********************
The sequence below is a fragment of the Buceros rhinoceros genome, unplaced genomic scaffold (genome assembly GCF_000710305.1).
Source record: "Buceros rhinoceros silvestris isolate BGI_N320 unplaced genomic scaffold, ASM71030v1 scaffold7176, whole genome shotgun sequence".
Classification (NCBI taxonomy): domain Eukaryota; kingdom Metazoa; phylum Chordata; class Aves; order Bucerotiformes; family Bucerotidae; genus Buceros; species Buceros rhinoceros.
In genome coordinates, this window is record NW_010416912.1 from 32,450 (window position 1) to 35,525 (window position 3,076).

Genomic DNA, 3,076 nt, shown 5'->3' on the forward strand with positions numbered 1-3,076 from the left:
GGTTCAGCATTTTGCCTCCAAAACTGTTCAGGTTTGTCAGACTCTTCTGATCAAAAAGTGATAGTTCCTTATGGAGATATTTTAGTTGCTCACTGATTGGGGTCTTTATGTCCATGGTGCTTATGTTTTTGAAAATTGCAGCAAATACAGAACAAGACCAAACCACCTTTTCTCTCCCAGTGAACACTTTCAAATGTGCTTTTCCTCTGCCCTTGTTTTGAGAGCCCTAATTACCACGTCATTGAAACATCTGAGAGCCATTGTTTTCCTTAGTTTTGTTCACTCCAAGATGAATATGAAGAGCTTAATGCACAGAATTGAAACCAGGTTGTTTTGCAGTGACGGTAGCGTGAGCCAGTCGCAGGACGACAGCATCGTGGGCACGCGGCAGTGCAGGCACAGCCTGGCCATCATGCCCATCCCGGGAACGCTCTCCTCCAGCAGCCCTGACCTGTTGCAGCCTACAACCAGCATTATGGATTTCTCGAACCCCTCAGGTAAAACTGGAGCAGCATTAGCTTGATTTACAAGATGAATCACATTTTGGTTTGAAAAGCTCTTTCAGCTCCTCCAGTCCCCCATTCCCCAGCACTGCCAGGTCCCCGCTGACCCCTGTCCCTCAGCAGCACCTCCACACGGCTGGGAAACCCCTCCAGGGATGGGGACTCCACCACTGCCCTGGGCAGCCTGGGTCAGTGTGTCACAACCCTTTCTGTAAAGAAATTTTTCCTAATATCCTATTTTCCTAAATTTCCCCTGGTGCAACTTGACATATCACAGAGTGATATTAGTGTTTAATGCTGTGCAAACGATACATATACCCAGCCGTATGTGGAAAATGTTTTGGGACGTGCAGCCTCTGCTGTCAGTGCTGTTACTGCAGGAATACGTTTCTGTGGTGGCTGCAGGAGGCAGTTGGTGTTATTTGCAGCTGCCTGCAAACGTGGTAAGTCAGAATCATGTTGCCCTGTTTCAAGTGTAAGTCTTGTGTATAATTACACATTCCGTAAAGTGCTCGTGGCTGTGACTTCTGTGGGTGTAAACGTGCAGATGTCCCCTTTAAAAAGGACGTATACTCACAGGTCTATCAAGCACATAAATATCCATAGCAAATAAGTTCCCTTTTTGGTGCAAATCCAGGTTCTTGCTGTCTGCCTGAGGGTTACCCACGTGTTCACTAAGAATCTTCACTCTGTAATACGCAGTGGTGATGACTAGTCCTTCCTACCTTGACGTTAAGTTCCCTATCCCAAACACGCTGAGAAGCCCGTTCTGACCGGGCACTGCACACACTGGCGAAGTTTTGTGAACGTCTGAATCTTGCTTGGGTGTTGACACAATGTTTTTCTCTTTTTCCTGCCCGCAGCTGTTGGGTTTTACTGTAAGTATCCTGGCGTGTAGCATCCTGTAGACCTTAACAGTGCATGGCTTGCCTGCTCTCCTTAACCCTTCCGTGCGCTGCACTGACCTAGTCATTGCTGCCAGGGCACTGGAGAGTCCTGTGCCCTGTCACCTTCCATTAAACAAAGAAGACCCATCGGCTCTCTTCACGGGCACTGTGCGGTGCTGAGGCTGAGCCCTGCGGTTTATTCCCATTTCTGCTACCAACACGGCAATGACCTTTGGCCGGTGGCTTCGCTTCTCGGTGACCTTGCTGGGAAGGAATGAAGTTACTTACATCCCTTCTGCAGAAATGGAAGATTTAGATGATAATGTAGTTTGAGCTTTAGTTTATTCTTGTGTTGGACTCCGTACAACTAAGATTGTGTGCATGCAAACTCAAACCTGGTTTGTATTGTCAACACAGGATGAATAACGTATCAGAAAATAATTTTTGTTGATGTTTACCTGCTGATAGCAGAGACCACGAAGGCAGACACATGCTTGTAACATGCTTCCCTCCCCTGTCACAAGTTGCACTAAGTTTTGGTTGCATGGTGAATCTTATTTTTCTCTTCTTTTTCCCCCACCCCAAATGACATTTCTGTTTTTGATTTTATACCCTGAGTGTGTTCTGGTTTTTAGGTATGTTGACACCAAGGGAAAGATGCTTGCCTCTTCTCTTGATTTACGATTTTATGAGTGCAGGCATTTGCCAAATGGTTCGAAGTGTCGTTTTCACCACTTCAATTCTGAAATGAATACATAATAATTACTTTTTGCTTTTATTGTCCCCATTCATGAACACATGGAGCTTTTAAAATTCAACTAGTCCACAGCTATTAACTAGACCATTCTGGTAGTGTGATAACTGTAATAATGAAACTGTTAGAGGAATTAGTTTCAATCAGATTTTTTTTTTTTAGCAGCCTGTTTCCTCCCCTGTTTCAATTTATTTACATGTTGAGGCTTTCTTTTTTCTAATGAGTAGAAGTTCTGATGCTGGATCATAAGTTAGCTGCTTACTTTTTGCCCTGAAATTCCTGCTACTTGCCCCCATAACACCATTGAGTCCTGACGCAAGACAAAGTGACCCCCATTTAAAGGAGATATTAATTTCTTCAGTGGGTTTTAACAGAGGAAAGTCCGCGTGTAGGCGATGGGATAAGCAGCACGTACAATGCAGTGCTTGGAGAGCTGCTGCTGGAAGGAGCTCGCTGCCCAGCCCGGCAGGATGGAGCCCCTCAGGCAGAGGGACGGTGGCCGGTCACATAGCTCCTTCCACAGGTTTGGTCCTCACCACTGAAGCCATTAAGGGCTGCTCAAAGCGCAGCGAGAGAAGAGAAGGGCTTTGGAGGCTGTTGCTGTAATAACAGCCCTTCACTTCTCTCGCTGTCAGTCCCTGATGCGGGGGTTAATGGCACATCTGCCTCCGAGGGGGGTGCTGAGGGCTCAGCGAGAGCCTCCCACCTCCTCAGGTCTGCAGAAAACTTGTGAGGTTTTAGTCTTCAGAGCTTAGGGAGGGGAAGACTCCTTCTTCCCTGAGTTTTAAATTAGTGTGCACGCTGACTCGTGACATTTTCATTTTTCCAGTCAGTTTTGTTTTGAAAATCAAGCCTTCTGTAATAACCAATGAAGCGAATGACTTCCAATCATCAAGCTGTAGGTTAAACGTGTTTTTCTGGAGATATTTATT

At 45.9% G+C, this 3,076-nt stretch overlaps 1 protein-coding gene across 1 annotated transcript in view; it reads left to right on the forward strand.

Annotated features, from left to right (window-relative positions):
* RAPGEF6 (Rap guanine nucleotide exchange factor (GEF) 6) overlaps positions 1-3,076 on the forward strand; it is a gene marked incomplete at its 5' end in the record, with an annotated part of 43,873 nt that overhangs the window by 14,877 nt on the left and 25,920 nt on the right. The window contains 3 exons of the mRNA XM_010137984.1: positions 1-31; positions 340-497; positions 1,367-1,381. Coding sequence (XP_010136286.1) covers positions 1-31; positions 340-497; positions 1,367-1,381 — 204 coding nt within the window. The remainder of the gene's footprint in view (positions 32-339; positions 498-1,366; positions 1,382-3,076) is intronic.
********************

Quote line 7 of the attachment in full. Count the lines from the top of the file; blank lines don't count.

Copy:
At 45.9% G+C, this 3,076-nt stretch overlaps 1 protein-coding gene across 1 annotated transcript in view; it reads left to right on the forward strand.